In 2007, Mr Ellis received a pound;1,200 grant to set up a 30-square-metre patch of "eco-land" around the school pond. The funds also helped buy a dipping platform. All year groups were involved in growing various crops and a biologist came to the school to teach pupils about ecosystems and the origins of different foods. Three years later, the school was able to harvest 15 pumpkins for Halloween; new seeds are replanted each year.

Starks Field Primary is applying for another grant to extend the eco-land closer to classrooms so that teachers can incorporate it into their lessons more easily. Mr Ellis also plans to work with other local schools on a biodiversity project to repopulate the struggling ecosystem of a small stretch of local river.

The financial support of the Royal Society in such projects has enabled Mr Ellis to benefit from the most up-to-date scientific thinking in Britain. "A few months ago, I went to a discussion about neuroscience and was asked to contribute," he says. "You get to take part in these brilliant events."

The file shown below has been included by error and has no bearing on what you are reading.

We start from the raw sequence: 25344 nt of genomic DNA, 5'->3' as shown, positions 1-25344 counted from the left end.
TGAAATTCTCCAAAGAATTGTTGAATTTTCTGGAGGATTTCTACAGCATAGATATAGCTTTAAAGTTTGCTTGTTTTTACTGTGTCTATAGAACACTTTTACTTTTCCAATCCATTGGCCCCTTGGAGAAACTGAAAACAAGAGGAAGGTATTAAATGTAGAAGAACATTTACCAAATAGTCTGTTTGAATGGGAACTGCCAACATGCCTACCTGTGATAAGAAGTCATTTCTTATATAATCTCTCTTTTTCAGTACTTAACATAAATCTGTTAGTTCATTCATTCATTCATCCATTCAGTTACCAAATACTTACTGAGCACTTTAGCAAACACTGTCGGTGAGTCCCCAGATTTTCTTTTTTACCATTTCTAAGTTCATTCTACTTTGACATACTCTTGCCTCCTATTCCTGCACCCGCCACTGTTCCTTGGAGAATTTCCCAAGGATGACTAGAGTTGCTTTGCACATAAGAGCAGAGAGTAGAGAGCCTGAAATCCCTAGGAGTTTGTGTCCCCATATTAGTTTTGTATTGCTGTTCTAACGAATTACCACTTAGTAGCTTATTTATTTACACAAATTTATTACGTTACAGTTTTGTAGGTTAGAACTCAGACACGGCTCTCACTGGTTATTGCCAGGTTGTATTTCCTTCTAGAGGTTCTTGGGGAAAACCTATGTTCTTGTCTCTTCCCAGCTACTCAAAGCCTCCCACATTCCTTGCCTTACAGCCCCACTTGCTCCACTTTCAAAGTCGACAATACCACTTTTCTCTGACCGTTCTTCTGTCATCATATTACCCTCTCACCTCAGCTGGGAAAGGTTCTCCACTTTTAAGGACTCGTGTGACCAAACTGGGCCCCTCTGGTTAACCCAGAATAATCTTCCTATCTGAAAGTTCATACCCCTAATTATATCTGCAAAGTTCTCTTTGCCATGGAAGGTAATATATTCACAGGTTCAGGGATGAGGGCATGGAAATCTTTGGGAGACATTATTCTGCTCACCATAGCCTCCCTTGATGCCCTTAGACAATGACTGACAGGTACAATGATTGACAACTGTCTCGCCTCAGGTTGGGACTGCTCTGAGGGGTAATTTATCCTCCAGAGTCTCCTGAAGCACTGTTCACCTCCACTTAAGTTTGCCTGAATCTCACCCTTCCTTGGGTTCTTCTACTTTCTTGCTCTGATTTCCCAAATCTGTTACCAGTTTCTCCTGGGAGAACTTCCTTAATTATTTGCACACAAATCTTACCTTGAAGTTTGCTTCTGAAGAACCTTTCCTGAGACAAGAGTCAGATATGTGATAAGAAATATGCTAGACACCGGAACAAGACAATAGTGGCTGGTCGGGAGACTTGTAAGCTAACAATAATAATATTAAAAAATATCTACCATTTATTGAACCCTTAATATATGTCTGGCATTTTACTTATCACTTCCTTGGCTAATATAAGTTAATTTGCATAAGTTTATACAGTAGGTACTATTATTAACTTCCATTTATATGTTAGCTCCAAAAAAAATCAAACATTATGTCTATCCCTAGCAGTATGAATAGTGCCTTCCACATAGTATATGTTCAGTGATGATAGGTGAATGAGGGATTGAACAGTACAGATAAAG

The projects supported by the Royal Society are distinctive to every school that applies and can be as wide-ranging or as localised as the teachers want. One primary received a pound;500 grant to hold an activities week with practical games, which aimed to help pupils learn more about colours.

But regardless of their size and scope, each project aims to have a lasting impact on the teachers and pupils involved. At Matthew Moss, the results of the aquaponics project have filtered through to the rest of the department, helping to develop a new style of science teaching.

"I've seen the impact of that style of learning now," says Ms Miller. As a result, the school is now busy setting up a mock crime scene for pupils studying for a BTech in forensics. "I've taught them all about it, but now we want the children to go in and see it in situ."

The next round of applications for the Royal Society partnership grants will close on February 25. For more information, go to http:royalsociety.orgPartnership.